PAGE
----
What A Knave of Hearts, Jane, Flora, and Some Royals are Teaching Me

Small paragraphs summarized life stories. Eyes carefully painted told of the emotion, the drama the story of the life evoked.  The National Portrait Gallery holds tales. I felt almost like a princess, weaving through the halls of a castle, inspired by all who went before me. There was the “poet” the “Queen” the “clockmaker” the “architect, painter, and landscape designer”  and “The inventor of the bank holiday” From “Secretly married” to “executed” to “helped escape” their actions were thrilling. And there I was, wandering between portraits, soaking in the intrigue, and jotting down notes on the “Welcome to London” brochure I picked up as soon as we left the plane. I share some of the stories I found most grasping:

He was the knave of hearts. This was no regular card deck. It described the Popish plot. This card dates back to the reign of Charles II. With the card’s companions, it illustrates the great fire of London, the horrid Popish Plot, executions, and the murder of Sir Edmonbury Godfrey. The description on this particular card read “The Irish Ruffians going for Windfor” The lovely writing did not match the overall gruesome message. The “ruffians” looked dangerous but dashing as their horses raced toward the castle. Trees loomed overhead. Clouds danced under the rectangle pronouncing this card as a knave of hearts. The Popish Plot was an invention. It was a large game of pretend—a game just like one played with cards. Except it was not a game to many families; people were executed, and more than twenty-four died. The nation spiraled into a web of panic and a game of hunt. Today, it remains largely unknown, just another fact of this long history. But “the bloodiest hoax in history” has a few lingering traces. Like a deck of cards with a queen of spades and a knave of hearts.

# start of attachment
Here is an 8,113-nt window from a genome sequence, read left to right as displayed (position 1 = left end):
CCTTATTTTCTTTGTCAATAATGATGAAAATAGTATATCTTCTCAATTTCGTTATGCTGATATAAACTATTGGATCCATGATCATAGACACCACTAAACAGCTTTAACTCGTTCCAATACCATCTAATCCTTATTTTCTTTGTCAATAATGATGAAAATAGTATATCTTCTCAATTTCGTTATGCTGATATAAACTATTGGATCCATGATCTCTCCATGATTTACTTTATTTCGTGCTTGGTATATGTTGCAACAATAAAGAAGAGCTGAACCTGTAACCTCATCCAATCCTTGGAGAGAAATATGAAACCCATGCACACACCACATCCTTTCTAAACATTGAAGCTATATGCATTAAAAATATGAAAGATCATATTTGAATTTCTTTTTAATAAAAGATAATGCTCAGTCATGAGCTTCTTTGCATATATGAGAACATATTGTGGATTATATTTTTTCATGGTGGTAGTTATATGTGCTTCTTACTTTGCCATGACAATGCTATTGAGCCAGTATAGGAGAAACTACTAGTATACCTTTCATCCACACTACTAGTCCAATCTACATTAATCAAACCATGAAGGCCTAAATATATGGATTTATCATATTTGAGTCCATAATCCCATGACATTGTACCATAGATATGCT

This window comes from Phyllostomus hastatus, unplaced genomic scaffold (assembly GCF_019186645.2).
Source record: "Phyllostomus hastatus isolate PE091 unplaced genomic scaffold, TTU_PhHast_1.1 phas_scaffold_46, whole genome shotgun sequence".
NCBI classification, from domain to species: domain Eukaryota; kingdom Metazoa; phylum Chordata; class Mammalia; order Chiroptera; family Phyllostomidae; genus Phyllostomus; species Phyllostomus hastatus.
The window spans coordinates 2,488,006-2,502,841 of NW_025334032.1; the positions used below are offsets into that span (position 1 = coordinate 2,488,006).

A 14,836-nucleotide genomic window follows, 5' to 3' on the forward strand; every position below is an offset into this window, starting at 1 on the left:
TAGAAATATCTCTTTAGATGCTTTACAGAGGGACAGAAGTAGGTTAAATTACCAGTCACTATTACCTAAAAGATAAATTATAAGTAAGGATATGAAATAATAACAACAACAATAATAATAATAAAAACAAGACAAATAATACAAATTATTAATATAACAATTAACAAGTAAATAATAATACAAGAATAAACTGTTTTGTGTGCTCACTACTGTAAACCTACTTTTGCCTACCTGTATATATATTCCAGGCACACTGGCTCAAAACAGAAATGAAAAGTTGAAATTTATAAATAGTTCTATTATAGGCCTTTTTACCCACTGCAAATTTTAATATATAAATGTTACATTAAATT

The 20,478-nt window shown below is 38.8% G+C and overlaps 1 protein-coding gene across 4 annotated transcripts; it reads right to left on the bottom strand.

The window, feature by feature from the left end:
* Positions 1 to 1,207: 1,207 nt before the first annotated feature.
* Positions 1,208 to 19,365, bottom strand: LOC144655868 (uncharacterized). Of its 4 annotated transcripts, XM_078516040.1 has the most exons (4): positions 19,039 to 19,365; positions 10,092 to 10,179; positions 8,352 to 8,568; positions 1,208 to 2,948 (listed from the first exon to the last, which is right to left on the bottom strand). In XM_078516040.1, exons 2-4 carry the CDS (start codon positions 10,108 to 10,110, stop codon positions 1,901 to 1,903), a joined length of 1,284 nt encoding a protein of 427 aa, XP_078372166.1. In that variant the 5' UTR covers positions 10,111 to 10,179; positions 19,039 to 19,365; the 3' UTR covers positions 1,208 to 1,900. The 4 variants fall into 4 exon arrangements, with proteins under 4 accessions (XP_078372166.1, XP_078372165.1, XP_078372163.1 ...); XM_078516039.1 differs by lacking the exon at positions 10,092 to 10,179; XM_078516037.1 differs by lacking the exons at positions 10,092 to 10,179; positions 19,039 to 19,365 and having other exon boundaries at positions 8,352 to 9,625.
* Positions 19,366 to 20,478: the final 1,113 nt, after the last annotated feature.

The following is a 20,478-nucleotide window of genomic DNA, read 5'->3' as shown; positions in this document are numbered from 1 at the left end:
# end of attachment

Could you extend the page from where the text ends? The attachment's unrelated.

Flora Macdonald saved a life and with it, many religious traditions. She, though as ordinary as could be, looked as regal in expression as the Queens in the Tudor room. Her navy blue dress billowed around her. In her hand, she clutched a letter sealed with red. The red grabbed my eye and stirred questions. What was in the letter? Who was the letter for or from? Stormy clouds circled her head as her boat traveled unsettled waters. The sun set ahead of her. “She helped Prince Charles escape to the Isle of Skye” I read. The prince dressed and acted like her maidservant for safe passage. Sometime in the span of years between 1722 to 1790 this simple girl made a huge and lasting impression. And now her portrait hangs among the great.

In a little silver box, almost unnoticeable, rested a picture of Jane Austen. It was real and comparatively simple, just like the beloved author. Her younger sister and most trusted confidant sketched the picture. In a 4 1/2 in. x 3 1/8  inch frame, Jane seems to still muse over all who come to visit, the light flickering on then off, on then off throughout and she sits, her penciled lips still pursed in thought.